Before their strike in 1934, dockhands on the West Coast were paid a pittance in exchange for performing bone-crushing physical labor. No matter how heavy or dangerous the cargo, it fell upon the longshoreman to haul it almost entirely by hand: Workers pulled and shoved massive shipments while harbor employers stood on high, dictating their work pace at breakneck speeds.

Despite poor working conditions, thousands of laborers would line the docks each morning in hopes of being one of the lucky “wharf rats” chosen by hiring bosses to work for the day. This system of casual employment—known as the “shape up”—was loathed by the longshoremen, whose livelihoods essentially depended on the daily whims of shipping bosses.

The West Coast Longshoremen’s Strike of 1934 was the culmination of decades of impromptu “wildcat” strikes, none of which yielded any beneficial outcome for longshore workers. But such poor fortunes would reverse following the passage of the National Industry Recovery Act, which granted federal protections to union members. Their rights now guaranteed, dockhands were free to channel their frustrations under one banner, and in the spring of 1934, thousands of them flooded the ranks of the International Longshoremen’s Association (ILA).

The ILA’s West Coast leaders advocated for an end to unfair labor practices. They wanted dock workers granted a one-dollar wage and a six-hour day. Above all, the ILA demanded replacing the daily shape up with guaranteed work through union-run hiring halls. When their requests were rejected, the longshoremen struck. On May 9, 1934, laborers across the coast abandoned their stations; they were soon joined by sailors, engineers, and other maritime workers.

Over the next 83 days, a total of 130,000 workers left their jobs to join in the uprising. The strikers organized a campaign of disruption, picketing en masse and blocking shipments to and from coastal cities. Many rank-and-file members of the Teamsters Union also pledged to reject dock employers’ cargo that had been handled by strikebreakers, further dismantling industry efforts to wrestle revenue from the chaos.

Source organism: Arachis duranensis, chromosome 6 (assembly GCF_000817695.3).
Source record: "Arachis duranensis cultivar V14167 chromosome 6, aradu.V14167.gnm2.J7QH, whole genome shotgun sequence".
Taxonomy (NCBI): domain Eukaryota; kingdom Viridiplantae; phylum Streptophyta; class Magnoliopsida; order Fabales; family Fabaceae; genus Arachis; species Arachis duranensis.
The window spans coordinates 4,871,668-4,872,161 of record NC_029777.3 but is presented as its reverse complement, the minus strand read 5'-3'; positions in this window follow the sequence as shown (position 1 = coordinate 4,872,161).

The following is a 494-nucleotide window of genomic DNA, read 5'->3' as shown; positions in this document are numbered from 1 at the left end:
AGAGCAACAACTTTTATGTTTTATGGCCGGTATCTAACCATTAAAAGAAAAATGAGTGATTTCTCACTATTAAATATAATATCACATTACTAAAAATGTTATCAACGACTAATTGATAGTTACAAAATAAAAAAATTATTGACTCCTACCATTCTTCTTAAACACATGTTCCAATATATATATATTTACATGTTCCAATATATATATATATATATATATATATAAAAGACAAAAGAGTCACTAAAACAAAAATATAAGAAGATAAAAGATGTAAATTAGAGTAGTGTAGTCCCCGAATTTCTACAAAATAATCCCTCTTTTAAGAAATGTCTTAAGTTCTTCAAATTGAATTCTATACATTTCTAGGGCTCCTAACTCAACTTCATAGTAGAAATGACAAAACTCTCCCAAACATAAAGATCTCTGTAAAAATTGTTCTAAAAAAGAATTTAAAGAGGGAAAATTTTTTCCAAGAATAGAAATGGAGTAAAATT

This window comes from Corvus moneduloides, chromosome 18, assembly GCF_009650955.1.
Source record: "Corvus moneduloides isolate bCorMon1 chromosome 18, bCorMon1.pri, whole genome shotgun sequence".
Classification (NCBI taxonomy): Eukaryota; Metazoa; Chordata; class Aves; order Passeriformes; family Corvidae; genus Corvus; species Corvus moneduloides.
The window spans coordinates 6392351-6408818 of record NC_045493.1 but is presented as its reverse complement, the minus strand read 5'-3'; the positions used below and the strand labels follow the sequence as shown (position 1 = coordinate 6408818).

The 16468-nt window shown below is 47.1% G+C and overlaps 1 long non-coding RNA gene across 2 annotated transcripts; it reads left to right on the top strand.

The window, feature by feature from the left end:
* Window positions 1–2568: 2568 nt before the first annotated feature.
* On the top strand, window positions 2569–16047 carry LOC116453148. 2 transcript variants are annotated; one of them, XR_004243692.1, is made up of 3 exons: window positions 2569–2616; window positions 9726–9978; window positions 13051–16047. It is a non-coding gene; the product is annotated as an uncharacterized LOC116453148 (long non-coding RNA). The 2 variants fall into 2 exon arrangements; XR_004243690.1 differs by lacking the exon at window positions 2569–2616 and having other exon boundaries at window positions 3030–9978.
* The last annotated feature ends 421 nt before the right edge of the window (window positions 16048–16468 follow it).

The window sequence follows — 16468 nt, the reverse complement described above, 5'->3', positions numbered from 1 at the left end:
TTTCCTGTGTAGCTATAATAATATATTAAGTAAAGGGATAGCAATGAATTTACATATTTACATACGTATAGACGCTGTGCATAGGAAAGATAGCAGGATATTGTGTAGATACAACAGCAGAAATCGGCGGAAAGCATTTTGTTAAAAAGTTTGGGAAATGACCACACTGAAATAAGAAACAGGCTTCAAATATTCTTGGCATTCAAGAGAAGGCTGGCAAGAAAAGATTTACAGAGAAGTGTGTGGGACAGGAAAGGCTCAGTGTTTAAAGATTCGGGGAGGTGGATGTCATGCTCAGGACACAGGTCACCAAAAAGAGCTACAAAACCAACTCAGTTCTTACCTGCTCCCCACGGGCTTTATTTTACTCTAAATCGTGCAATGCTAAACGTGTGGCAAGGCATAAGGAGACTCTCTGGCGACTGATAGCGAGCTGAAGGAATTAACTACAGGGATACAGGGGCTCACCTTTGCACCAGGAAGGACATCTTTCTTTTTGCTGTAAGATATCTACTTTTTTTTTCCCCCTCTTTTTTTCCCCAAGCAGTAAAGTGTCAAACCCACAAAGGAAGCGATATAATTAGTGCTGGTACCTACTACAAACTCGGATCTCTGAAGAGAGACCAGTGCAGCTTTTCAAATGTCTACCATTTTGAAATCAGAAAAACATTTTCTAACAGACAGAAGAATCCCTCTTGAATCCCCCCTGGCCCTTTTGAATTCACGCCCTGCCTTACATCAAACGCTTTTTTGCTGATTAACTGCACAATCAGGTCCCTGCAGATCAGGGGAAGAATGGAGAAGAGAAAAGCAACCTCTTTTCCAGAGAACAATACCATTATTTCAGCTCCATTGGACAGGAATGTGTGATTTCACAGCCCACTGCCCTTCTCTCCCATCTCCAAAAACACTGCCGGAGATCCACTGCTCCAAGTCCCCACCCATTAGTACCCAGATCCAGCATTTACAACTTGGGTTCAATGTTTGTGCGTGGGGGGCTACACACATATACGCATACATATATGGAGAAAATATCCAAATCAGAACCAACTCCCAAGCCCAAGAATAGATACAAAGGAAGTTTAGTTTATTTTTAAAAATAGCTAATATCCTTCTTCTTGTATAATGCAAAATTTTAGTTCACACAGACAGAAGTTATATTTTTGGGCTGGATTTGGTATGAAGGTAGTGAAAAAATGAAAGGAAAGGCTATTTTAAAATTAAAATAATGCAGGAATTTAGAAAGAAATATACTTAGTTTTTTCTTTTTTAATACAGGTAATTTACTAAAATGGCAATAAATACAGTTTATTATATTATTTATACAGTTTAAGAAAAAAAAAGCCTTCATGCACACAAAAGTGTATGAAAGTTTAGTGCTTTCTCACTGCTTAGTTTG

Violence erupted when dock bosses ordered police and strikebreakers to reopen the ports. Full-scale battles raged across the coastline, leaving hundreds injured. The worst onslaught took place on “Bloody Thursday” on July 5: Police moved to clear San Francisco’s eastern port, firing tear gas and live shotgun rounds into crowds of rioting workers. Dozens were hurt and two were killed. Once the bloodshed abated, thousands of longshoremen gathered to march in a show of solidarity for the dead.

The workers’ unity in wake of Bloody Thursday left an impression on the public; so moved were the masses that popular sentiment began shifting to the side of the longshoremen. Dozens of Bay Area labor unions began to call for strikes. On July 14th, a general strike was agreed upon by the San Francisco Labor Council. In response to the departure of over 150,000 workers, San Francisco Mayor Angelo Rossi declared a state of emergency. After four days—and several hundred arrests—the general strike ended when both the ILA and dock employers agreed to arbitration under a special panel convened by President Franklin D. Roosevelt.

With negotiations underway, most dockhands returned to work on July 31. The panel’s final ruling came in October, and awarded the ILA nearly all of its requests. It was decreed that longshoremen would work a six hour day and a thirty hour week and that wages would increase to $0.95 cents for straight time and $1.50 for overtime. Another major victory was the stipulation that longshore workers would be employed through hiring halls whose dispatchers were selected by the ILA. Longshoremen across the coast were now recognized as members of a unifying organization, to be dispatched on jobs “without favoritism or discrimination” due to “union or non-union membership.”

The conclusion of one of America’s longest, dirtiest, and most important labor strikes was a definitive victory for workers. Its outcome only cemented the ILA’s clout among longshoremen; their West Coast membership increased from 1,300 in 1926 to around 12,000 by 1935.